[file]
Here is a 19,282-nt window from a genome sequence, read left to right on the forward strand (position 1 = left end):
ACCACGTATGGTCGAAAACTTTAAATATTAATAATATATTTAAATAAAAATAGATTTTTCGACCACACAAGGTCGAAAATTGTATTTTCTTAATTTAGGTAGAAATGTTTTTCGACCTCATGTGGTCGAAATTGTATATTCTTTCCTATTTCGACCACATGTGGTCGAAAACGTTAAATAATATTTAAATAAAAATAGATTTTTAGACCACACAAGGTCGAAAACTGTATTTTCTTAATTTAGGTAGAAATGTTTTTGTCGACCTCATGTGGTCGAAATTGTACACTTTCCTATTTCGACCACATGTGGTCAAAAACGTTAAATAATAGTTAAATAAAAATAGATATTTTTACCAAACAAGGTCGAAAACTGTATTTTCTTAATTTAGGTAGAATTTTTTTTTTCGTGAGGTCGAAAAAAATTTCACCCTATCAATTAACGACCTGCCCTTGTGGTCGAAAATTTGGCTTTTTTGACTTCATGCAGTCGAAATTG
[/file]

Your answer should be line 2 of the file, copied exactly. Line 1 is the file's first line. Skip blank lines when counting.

ACCACGTATGGTCGAAAACTTTAAATATTAATAATATATTTAAATAAAAATAGATTTTTCGACCACACAAGGTCGAAAATTGTATTTTCTTAATTTAGGTAGAAATGTTTTTCGACCTCATGTGGTCGAAATTGTATATTCTTTCCTATTTCGACCACATGTGGTCGAAAACGTTAAATAATATTTAAATAAAAATAGATTTTTAGACCACACAAGGTCGAAAACTGTATTTTCTTAATTTAGGTAGAAATGTTTTTGTCGACCTCATGTGGTCGAAATTGTACACTTTCCTATTTCGACCACATGTGGTCAAAAACGTTAAATAATAGTTAAATAAAAATAGATATTTTTACCAAACAAGGTCGAAAACTGTATTTTCTTAATTTAGGTAGAATTTTTTTTTTCGTGAGGTCGAAAAAAATTTCACCCTATCAATTAACGACCTGCCCTTGTGGTCGAAAATTTGGCTTTTTTGACTTCATGCAGTCGAAATTG